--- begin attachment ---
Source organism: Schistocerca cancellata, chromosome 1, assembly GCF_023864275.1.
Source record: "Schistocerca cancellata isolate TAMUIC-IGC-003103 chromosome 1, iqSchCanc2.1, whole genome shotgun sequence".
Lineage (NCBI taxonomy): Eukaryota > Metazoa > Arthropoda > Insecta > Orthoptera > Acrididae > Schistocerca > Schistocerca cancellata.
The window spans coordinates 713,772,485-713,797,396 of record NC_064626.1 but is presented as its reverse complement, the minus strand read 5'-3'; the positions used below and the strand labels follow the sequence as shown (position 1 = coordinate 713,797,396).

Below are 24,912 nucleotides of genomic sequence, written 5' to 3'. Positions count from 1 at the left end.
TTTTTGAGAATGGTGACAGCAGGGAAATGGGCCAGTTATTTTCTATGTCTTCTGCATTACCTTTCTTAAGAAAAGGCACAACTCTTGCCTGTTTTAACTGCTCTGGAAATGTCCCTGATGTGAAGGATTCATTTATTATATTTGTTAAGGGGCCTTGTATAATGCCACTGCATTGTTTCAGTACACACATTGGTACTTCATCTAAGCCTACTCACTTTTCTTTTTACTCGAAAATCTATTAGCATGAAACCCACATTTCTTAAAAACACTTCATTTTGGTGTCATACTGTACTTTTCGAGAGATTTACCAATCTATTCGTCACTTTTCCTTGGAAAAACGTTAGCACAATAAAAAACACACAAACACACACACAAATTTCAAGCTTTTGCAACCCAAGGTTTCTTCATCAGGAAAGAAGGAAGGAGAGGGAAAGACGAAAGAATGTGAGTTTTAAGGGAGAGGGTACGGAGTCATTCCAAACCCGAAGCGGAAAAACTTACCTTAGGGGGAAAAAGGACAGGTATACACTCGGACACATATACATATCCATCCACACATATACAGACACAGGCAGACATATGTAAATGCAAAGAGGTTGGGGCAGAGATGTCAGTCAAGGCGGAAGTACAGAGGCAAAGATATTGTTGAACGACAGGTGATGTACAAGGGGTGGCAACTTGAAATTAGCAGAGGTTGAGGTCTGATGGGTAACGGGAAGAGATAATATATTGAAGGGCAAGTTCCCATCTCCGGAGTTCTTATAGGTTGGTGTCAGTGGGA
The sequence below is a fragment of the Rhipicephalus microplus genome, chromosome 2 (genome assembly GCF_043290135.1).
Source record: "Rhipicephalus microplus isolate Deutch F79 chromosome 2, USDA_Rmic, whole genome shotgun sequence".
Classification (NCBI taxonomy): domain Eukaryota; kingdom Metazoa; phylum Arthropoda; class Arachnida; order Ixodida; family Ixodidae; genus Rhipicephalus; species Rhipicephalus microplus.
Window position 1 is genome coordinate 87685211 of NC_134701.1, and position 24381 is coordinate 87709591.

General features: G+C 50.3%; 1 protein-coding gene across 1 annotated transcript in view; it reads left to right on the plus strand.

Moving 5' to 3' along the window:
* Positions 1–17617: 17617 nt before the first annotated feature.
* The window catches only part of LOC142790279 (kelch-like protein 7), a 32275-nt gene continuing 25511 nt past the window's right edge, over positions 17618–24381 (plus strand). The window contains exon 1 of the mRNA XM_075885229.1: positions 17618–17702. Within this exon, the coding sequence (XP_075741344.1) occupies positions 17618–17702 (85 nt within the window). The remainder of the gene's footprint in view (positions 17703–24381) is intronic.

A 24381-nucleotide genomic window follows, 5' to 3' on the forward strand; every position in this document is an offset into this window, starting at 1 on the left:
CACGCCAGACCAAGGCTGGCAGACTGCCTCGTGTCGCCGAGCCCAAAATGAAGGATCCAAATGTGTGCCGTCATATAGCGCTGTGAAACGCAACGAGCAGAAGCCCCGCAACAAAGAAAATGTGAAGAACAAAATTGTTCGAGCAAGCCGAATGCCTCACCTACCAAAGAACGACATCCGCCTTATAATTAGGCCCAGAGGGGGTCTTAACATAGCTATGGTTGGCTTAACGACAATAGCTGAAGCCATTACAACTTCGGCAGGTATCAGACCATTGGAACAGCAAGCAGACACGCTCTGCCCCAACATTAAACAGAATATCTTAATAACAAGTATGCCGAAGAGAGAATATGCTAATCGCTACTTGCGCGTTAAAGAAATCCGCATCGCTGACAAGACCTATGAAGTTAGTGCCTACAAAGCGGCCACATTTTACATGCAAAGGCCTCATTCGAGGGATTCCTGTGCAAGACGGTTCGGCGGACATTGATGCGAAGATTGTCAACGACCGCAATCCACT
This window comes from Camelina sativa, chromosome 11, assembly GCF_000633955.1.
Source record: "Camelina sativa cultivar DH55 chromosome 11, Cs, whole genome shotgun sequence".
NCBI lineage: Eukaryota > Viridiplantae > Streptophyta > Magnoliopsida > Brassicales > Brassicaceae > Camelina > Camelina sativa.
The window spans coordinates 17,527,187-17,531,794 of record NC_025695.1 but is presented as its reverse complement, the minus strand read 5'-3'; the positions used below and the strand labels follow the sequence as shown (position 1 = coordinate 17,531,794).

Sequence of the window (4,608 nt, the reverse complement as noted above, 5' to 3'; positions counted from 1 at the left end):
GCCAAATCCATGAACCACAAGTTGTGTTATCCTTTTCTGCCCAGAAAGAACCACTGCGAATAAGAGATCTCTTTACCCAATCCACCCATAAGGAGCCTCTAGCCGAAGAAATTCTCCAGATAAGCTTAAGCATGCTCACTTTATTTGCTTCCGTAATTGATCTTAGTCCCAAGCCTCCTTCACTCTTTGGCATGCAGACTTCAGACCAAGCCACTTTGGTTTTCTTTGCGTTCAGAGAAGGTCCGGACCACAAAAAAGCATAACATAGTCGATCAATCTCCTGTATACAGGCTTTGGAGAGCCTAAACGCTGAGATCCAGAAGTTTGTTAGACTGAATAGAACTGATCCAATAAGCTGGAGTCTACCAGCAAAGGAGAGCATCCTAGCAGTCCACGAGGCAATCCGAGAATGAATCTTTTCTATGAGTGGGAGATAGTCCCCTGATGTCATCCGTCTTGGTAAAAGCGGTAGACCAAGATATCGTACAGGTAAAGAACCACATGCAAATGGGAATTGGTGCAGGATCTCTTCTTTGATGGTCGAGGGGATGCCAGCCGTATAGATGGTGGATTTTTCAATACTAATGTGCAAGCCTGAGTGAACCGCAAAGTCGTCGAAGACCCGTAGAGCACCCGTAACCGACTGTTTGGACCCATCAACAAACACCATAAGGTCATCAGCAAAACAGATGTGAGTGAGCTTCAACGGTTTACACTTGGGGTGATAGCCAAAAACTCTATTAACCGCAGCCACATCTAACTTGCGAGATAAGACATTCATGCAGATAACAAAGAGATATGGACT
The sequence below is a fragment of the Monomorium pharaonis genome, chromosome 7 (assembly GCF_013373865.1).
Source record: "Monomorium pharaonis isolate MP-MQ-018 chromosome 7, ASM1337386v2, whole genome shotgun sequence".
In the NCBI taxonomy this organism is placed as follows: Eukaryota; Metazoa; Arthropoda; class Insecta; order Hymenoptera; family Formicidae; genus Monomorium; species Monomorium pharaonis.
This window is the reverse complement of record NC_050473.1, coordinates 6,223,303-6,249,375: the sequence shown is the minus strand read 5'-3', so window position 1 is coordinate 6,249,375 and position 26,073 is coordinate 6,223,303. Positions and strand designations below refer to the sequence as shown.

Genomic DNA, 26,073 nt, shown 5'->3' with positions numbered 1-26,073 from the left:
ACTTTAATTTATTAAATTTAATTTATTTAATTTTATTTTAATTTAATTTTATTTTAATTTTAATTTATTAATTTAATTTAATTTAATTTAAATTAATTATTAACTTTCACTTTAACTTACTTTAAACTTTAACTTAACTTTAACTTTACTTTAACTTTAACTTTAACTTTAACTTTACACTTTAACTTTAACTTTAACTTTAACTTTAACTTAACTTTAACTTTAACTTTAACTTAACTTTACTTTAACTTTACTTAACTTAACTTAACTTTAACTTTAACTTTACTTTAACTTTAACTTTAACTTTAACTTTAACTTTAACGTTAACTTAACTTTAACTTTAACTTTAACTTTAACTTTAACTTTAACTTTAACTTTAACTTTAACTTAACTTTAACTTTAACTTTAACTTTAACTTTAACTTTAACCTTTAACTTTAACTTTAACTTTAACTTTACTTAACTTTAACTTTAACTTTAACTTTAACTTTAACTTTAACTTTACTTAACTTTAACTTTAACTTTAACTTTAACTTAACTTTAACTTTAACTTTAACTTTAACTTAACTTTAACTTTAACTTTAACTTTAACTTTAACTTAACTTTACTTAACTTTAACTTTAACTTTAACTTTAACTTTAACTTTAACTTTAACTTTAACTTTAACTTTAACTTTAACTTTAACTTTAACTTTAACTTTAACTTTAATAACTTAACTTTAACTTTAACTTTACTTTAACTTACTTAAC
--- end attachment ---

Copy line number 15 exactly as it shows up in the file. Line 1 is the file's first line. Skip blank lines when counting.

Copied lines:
A 24381-nucleotide genomic window follows, 5' to 3' on the forward strand; every position in this document is an offset into this window, starting at 1 on the left: